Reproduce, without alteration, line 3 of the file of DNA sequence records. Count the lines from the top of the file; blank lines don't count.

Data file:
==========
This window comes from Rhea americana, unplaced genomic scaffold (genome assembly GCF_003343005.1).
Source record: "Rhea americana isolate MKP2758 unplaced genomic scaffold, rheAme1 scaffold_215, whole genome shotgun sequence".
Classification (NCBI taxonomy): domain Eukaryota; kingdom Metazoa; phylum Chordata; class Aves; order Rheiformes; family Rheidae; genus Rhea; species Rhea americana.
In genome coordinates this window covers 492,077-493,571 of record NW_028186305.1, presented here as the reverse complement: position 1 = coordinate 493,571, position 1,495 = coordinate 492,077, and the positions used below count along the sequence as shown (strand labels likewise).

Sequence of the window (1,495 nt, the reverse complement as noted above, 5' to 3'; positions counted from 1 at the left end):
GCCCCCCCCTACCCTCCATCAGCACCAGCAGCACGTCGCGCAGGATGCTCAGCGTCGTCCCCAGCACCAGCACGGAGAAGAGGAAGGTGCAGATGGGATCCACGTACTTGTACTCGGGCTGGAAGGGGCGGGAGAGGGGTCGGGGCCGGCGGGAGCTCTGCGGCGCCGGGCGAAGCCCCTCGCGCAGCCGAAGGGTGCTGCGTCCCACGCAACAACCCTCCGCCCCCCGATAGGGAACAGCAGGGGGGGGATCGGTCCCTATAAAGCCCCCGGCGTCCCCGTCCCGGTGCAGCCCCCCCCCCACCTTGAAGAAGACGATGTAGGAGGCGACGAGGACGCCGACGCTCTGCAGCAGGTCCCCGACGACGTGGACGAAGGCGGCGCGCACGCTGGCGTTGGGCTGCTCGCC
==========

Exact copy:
Classification (NCBI taxonomy): domain Eukaryota; kingdom Metazoa; phylum Chordata; class Aves; order Rheiformes; family Rheidae; genus Rhea; species Rhea americana.